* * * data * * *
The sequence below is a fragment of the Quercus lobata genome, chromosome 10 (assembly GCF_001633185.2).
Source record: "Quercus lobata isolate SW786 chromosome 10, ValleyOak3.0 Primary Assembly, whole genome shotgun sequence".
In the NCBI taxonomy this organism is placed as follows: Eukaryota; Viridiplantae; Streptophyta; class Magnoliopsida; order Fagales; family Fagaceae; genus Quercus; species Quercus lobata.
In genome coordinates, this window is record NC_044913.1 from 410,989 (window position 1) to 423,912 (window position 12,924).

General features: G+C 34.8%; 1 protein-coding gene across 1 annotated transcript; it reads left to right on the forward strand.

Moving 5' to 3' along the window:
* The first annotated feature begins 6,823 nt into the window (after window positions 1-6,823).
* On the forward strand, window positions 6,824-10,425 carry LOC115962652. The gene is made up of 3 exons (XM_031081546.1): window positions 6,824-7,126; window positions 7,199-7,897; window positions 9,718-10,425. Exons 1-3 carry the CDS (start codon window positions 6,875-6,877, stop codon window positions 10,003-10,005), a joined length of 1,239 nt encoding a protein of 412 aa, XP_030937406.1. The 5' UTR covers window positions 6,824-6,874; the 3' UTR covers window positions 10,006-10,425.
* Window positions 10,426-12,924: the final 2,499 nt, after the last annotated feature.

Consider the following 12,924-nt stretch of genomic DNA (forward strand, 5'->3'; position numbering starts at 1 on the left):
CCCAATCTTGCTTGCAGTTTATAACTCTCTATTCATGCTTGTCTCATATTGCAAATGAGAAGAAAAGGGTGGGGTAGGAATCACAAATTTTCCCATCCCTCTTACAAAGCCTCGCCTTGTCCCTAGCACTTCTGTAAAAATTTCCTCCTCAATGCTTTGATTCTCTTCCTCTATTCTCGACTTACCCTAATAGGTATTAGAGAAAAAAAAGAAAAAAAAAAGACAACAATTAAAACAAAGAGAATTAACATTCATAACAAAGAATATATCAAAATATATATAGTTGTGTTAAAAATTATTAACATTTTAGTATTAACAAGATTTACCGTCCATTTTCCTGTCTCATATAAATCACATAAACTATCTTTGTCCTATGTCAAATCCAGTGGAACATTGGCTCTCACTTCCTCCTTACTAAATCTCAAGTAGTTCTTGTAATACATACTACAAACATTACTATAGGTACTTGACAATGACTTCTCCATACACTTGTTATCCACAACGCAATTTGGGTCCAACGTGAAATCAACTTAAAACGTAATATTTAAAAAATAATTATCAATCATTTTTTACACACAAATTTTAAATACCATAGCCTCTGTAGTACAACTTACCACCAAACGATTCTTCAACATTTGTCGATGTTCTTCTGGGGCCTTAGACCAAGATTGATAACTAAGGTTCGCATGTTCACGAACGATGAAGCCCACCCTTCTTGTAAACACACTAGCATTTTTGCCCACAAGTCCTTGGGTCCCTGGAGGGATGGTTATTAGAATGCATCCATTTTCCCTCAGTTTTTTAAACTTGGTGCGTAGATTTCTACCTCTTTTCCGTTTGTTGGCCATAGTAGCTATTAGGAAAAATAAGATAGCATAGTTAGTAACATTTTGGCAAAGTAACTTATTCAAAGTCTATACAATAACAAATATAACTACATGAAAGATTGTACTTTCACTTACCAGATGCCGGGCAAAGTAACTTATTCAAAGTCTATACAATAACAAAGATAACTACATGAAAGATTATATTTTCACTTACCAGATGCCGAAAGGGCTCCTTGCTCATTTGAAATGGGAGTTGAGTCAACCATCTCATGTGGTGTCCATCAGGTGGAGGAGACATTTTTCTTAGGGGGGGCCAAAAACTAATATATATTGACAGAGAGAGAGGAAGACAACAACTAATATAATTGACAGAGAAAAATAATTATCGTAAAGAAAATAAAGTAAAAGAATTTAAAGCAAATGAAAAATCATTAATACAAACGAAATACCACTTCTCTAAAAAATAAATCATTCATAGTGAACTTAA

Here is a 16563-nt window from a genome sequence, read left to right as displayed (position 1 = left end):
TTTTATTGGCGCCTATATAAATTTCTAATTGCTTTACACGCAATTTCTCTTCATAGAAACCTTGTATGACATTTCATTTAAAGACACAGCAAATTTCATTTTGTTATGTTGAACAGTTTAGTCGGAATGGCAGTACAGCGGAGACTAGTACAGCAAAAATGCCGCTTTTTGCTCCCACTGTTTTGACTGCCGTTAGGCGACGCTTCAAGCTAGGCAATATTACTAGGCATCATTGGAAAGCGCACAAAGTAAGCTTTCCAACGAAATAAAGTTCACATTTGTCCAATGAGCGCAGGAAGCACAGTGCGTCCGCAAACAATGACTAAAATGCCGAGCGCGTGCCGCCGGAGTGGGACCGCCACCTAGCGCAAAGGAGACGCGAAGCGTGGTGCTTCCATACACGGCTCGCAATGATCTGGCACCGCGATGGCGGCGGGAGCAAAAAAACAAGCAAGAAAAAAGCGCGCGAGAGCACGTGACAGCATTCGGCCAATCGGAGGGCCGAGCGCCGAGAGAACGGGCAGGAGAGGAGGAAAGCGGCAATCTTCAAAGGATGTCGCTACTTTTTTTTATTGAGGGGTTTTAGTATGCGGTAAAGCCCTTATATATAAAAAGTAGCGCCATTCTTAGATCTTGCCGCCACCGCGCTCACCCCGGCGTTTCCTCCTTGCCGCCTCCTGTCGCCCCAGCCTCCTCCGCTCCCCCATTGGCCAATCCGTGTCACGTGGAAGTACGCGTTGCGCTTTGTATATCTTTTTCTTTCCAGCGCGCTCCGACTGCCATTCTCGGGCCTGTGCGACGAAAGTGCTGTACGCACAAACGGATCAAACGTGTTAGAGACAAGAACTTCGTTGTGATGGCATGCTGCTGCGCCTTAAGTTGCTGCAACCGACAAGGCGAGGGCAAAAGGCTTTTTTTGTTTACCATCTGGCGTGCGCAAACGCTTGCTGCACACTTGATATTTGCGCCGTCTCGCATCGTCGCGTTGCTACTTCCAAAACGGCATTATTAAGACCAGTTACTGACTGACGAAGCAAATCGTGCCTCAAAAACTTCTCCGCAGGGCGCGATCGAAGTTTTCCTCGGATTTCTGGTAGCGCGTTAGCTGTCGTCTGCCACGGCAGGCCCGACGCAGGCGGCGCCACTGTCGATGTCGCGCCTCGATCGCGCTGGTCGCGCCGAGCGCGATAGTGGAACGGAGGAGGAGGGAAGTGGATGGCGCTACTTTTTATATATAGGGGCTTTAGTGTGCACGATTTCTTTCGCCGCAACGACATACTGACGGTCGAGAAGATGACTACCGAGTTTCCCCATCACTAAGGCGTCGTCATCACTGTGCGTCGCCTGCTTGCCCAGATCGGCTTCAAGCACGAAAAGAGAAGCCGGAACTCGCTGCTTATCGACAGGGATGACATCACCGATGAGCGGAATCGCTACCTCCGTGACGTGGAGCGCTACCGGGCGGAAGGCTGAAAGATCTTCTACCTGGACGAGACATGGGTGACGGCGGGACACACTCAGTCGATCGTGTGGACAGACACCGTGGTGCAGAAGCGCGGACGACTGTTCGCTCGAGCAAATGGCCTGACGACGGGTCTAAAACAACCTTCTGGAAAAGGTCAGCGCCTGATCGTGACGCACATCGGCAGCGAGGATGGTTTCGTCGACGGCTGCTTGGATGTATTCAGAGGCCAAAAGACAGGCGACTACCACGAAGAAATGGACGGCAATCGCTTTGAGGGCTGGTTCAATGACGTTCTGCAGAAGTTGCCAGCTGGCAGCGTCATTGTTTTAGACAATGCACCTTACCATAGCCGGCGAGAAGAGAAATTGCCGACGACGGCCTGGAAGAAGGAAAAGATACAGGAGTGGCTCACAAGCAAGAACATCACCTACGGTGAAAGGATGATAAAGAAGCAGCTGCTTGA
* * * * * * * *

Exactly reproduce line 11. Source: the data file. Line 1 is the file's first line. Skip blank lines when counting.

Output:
CCCAATCTTGCTTGCAGTTTATAACTCTCTATTCATGCTTGTCTCATATTGCAAATGAGAAGAAAAGGGTGGGGTAGGAATCACAAATTTTCCCATCCCTCTTACAAAGCCTCGCCTTGTCCCTAGCACTTCTGTAAAAATTTCCTCCTCAATGCTTTGATTCTCTTCCTCTATTCTCGACTTACCCTAATAGGTATTAGAGAAAAAAAAGAAAAAAAAAAGACAACAATTAAAACAAAGAGAATTAACATTCATAACAAAGAATATATCAAAATATATATAGTTGTGTTAAAAATTATTAACATTTTAGTATTAACAAGATTTACCGTCCATTTTCCTGTCTCATATAAATCACATAAACTATCTTTGTCCTATGTCAAATCCAGTGGAACATTGGCTCTCACTTCCTCCTTACTAAATCTCAAGTAGTTCTTGTAATACATACTACAAACATTACTATAGGTACTTGACAATGACTTCTCCATACACTTGTTATCCACAACGCAATTTGGGTCCAACGTGAAATCAACTTAAAACGTAATATTTAAAAAATAATTATCAATCATTTTTTACACACAAATTTTAAATACCATAGCCTCTGTAGTACAACTTACCACCAAACGATTCTTCAACATTTGTCGATGTTCTTCTGGGGCCTTAGACCAAGATTGATAACTAAGGTTCGCATGTTCACGAACGATGAAGCCCACCCTTCTTGTAAACACACTAGCATTTTTGCCCACAAGTCCTTGGGTCCCTGGAGGGATGGTTATTAGAATGCATCCATTTTCCCTCAGTTTTTTAAACTTGGTGCGTAGATTTCTACCTCTTTTCCGTTTGTTGGCCATAGTAGCTATTAGGAAAAATAAGATAGCATAGTTAGTAACATTTTGGCAAAGTAACTTATTCAAAGTCTATACAATAACAAATATAACTACATGAAAGATTGTACTTTCACTTACCAGATGCCGGGCAAAGTAACTTATTCAAAGTCTATACAATAACAAAGATAACTACATGAAAGATTATATTTTCACTTACCAGATGCCGAAAGGGCTCCTTGCTCATTTGAAATGGGAGTTGAGTCAACCATCTCATGTGGTGTCCATCAGGTGGAGGAGACATTTTTCTTAGGGGGGGCCAAAAACTAATATATATTGACAGAGAGAGAGGAAGACAACAACTAATATAATTGACAGAGAAAAATAATTATCGTAAAGAAAATAAAGTAAAAGAATTTAAAGCAAATGAAAAATCATTAATACAAACGAAATACCACTTCTCTAAAAAATAAATCATTCATAGTGAACTTAA